The Johnson County Landfill (JCL) is located in the north-central part of the city of Shawnee in Johnson County. The landfill is owned and operated by Deffenbaugh Industries, Inc. The first area at the JCL to be designed, constructed, and operated per Resource Conservation Recovery Act (RCRA) Subtitle D regulations was Phase 3 and this area opened up for disposal operations in November, 1995. Current landfilling occurs in Phase 1M and is expected to last until 2020. Phases 1, 2, and 4 were constructed many years prior to the 1991 Subtitle D regulation revisions. Landfill operations will then shift back to Phase 6 until 2043.
RCRA Subtitle D also resulted in a significant increase in the number of groundwater wells and monitoring activities at the JCL.
RCRA Subtitle D resulted in monitoring of landfill gas emissions around the perimeter of the landfill and inside any buildings at the landfill. In addition, the federal Clean Air Act regulations also restrict gas emissions from landfills. The JCL is inspected by the Johnson County air quality staff for compliance with the Clean Air Act. Because of the volume and quality of gas production at the landfill, the gas is used as an energy source, and an extensive gas collection system was installed and operational by the end of 1998. Currently, the landfill gas is being processed, treated, and distributed as an energy source.
KDHE and the Johnson County Department of Health and Environment (JCDHE) have been meeting with JCL staff regularly since 1993 to assure open communication between all and provide for a forum to discuss all landfill issues. KDHE and the Environment Division of the JCDHE work closely on the review of reports, drawings, and documents required under RCRA Subtitle D and compliance issues including such areas as monitoring of groundwater, well drilling and development, hydrogeological investigations, leachate collection system, storm water management, and groundwater contamination remediation projects.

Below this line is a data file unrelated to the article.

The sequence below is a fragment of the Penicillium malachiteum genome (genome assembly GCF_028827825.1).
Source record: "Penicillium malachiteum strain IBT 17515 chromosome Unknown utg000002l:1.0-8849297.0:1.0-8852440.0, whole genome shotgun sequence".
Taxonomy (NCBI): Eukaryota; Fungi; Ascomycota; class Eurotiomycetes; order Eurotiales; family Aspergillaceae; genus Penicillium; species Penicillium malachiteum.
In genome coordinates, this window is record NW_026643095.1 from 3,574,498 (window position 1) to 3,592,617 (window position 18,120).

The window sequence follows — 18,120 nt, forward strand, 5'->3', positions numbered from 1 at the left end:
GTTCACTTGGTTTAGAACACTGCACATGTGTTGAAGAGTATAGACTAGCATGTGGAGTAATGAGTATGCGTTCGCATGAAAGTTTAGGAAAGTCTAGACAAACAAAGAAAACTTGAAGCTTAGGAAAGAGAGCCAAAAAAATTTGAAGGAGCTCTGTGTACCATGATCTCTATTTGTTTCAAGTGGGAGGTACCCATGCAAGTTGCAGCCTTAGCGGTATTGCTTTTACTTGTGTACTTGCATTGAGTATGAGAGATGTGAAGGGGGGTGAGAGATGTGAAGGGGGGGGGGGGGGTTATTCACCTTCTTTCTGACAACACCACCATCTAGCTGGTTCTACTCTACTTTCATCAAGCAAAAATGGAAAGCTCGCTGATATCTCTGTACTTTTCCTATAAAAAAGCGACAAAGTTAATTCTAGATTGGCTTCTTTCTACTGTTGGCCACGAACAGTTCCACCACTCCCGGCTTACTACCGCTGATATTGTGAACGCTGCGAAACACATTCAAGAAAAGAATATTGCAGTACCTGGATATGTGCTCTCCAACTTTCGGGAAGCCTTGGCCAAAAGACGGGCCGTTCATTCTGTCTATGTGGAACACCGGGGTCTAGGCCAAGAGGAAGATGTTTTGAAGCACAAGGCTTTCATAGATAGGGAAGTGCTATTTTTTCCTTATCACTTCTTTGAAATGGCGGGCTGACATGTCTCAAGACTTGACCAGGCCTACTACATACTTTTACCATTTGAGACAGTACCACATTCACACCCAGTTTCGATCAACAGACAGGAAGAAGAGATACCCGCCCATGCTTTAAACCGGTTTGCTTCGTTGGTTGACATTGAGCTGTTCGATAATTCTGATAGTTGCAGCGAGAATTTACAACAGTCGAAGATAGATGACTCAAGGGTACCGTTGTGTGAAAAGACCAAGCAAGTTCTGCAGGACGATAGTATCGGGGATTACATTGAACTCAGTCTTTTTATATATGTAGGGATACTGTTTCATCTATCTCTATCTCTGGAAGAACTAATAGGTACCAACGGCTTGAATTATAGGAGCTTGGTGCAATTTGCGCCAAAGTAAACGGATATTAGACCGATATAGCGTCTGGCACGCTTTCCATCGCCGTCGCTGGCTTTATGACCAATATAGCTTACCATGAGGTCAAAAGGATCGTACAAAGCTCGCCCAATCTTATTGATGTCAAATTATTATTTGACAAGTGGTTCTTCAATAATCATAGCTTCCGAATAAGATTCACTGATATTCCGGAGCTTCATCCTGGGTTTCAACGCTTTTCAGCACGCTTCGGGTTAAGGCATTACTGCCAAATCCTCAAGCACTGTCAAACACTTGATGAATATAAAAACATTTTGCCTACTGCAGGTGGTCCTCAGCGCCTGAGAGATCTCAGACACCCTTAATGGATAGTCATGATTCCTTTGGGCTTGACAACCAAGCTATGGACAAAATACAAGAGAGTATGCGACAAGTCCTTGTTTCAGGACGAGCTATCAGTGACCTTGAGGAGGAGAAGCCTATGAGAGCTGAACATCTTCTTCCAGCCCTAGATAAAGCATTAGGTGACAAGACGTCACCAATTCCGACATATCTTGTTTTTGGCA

The JCL must have an operational permit from both JCDHE as well as KDHE. The JCDHE permit is issued annually and contains both general and specific operating requirements. The first permit issued by Johnson County to JCL was on January 29, 1982. KDHE began permitting the JCL in 1978.
Starting in 1982, quarterly inspections by JCDHE have taken place at the JCL. Currently, JCDHE and KDHE co-inspect the JCL two times per year. Inspections are based on the KDHE solid waste regulations which include visual inspection of landfill waste disposal operations such as working face area, asbestos disposal, special waste disposal, white goods area with freon collection, composting site, the construction/demolition landfill, and the random waste screening program. A review of records is also performed. An inspection letter is prepared by the Environment Division specifying those areas needing attention or correction. KDHE issues a compliance/non-compliance report.
Groundwater monitoring is required at the JCL based on an extensive set of state regulations covering groundwater monitoring systems, applicability, and design. The JCL first installed groundwater wells in 1988 for quarterly sampling and lab testing analysis. Groundwater monitoring wells have continuously been added to the monitoring well system based on landfill expansion. A total of about 45 active monitoring wells are currently used to monitor groundwater movement and quality at the landfill. Each new phase that is opened requires extensive groundwater testing and monitoring.
Water Quality Monitoring
Hayes Creek flows through the JCL and is sampled three times per year at three locations: upstream of landfill activities, center of the landfill, and downstream of the landfill. The water which seeps through the landfill is referred to as leachate and is collected within a leachate collection system. The leachate is sampled annually from each of the six phases of the landfill, as well as the French drain collection system.